Quite often a disabled child lacks the legal ability to execute an Enduring Power of Attorney. Most of the time in our experience it is impossible legally for the disabled child to legally execute an Enduring Power of Attorney document. Many parents after a child reaches 18 continue to assist that child in the management of the disabled child’s finances. This informal arrangement we refer to as the “smoke and mirrors” approach. This “smoke and mirrors” approach may work indefinitely, however, without a formal appointment by QCAT (the Queensland Civil & Administrative Tribunal) as administrator the parent lack the legal capacity to make financial decisions for and on behalf of the child. Therefore, quite often, it will be necessary for us to assist a parent/s (or other persons) to make an application to QCAT to be appointed as administrator for the child. This is very similar to being a financial attorney for the child and it enables the administrator to stand in the shoes of the child as if they were the child in dealing with the finances and other property matters of the child.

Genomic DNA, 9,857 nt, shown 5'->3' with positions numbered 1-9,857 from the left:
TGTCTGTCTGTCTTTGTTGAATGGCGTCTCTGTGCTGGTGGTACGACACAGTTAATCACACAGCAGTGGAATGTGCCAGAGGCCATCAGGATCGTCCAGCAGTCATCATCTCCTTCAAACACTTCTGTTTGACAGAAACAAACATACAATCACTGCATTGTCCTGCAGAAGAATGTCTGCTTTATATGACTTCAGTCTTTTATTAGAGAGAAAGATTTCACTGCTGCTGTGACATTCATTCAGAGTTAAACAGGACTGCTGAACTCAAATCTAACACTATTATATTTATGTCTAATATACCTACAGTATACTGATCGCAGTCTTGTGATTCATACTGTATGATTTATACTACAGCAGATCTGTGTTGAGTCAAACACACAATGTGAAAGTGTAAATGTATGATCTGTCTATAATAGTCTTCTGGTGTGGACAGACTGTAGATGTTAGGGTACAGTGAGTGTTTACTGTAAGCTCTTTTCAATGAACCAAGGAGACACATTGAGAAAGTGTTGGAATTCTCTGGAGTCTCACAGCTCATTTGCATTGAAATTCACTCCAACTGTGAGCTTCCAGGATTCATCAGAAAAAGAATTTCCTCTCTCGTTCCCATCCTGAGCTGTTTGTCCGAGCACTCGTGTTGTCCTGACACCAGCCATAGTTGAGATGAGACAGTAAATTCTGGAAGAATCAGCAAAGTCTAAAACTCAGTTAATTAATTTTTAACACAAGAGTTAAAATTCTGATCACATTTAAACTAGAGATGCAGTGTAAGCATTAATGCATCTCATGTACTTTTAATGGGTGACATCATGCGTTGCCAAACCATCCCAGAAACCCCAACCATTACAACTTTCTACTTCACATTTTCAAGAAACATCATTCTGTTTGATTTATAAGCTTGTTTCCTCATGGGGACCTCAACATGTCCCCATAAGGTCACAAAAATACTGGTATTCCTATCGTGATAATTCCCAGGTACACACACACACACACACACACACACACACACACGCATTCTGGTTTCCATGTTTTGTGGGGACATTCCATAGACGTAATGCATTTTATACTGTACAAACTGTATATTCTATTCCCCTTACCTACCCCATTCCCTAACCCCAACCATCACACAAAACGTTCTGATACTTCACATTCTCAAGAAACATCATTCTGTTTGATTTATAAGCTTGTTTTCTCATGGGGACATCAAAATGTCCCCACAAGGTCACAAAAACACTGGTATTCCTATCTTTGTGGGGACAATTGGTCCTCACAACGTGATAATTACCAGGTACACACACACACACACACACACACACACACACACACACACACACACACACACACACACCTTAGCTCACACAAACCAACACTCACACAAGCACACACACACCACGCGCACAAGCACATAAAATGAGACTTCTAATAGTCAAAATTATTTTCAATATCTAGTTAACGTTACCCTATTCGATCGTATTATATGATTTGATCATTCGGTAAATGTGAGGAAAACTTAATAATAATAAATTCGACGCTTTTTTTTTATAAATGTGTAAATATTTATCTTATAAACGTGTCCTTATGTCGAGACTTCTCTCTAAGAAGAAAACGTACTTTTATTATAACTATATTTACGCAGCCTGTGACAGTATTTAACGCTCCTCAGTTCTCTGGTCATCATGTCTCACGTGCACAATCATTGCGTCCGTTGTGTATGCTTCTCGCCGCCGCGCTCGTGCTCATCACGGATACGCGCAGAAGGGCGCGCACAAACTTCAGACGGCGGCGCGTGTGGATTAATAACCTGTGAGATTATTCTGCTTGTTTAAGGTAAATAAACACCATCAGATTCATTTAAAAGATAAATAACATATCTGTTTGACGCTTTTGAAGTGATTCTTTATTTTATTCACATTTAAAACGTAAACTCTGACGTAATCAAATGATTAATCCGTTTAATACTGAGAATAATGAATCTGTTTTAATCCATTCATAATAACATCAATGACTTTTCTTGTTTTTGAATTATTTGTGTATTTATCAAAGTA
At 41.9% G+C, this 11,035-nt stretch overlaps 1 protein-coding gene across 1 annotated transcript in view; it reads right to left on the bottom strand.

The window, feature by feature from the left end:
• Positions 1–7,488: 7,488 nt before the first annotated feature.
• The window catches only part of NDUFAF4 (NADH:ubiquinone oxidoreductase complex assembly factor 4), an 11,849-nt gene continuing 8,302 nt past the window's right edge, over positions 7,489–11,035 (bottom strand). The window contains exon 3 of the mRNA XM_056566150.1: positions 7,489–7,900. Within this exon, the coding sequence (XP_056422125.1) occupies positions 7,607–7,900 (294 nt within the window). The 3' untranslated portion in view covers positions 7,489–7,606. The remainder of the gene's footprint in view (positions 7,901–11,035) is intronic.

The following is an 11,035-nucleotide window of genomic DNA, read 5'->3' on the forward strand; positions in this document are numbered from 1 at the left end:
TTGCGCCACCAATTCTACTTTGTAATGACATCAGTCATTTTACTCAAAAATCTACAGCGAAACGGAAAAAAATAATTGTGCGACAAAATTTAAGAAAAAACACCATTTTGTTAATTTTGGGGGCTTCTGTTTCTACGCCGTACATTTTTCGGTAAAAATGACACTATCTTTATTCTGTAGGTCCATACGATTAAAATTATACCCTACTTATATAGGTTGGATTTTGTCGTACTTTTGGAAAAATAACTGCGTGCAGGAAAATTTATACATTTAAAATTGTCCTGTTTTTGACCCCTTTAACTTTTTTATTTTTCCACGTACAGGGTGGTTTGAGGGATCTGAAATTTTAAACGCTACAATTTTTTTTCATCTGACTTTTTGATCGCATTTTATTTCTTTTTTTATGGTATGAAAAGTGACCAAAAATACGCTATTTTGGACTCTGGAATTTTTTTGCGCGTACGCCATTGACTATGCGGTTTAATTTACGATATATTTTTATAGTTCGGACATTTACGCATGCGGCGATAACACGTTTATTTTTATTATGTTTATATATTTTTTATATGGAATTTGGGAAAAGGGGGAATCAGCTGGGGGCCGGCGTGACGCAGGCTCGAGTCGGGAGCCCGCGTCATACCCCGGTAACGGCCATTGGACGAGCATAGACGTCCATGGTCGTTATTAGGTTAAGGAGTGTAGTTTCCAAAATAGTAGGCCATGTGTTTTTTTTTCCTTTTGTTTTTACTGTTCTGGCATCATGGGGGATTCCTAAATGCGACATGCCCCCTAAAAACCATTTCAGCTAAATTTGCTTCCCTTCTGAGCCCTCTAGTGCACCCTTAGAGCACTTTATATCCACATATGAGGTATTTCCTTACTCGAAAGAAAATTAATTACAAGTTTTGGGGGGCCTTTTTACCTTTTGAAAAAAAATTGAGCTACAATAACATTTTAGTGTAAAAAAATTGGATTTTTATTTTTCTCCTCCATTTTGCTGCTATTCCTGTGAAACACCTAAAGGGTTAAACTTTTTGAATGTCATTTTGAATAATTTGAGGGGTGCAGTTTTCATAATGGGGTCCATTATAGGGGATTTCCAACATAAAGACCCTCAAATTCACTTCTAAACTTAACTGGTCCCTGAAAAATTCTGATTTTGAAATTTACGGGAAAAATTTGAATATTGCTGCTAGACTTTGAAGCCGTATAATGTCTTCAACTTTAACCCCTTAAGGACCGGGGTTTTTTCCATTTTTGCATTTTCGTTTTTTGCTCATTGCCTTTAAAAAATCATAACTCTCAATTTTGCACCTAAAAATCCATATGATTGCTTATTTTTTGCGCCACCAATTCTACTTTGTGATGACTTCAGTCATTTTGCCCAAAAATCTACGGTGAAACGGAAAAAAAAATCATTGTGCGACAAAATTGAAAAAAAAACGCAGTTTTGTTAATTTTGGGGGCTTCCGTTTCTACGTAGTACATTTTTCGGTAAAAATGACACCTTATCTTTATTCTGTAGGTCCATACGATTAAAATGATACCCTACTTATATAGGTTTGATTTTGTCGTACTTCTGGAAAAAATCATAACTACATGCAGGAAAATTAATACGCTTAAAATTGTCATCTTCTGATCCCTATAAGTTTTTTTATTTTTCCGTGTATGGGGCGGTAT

Similarly, it is common that a disabled child cannot execute an Enduring Power of Attorney document to appoint someone to be their personal and health attorneys. It is our observation, that more often or not the disabled child cannot validly and legally execute an Enduring Power of Attorney document. Many personal and health decisions after a child reaches 18 are made by the parents of the child informally. Some assistance is given by the legislation (Powers of Attorney Act), but quite often this may prove inadequate where medical practitioners seek consent for procedures or to formalise certain care arrangements. In those instances, advice should be sought as to whether or not it is appropriate for an application to be made to QCAT for one or more persons to be appointed as the guardian of the disabled child. In this instance a guardian is somewhat akin to a personal and health attorney under an Enduring Power of Attorney document and is capable of making personal and health decisions for the disabled child as if they were the disabled child.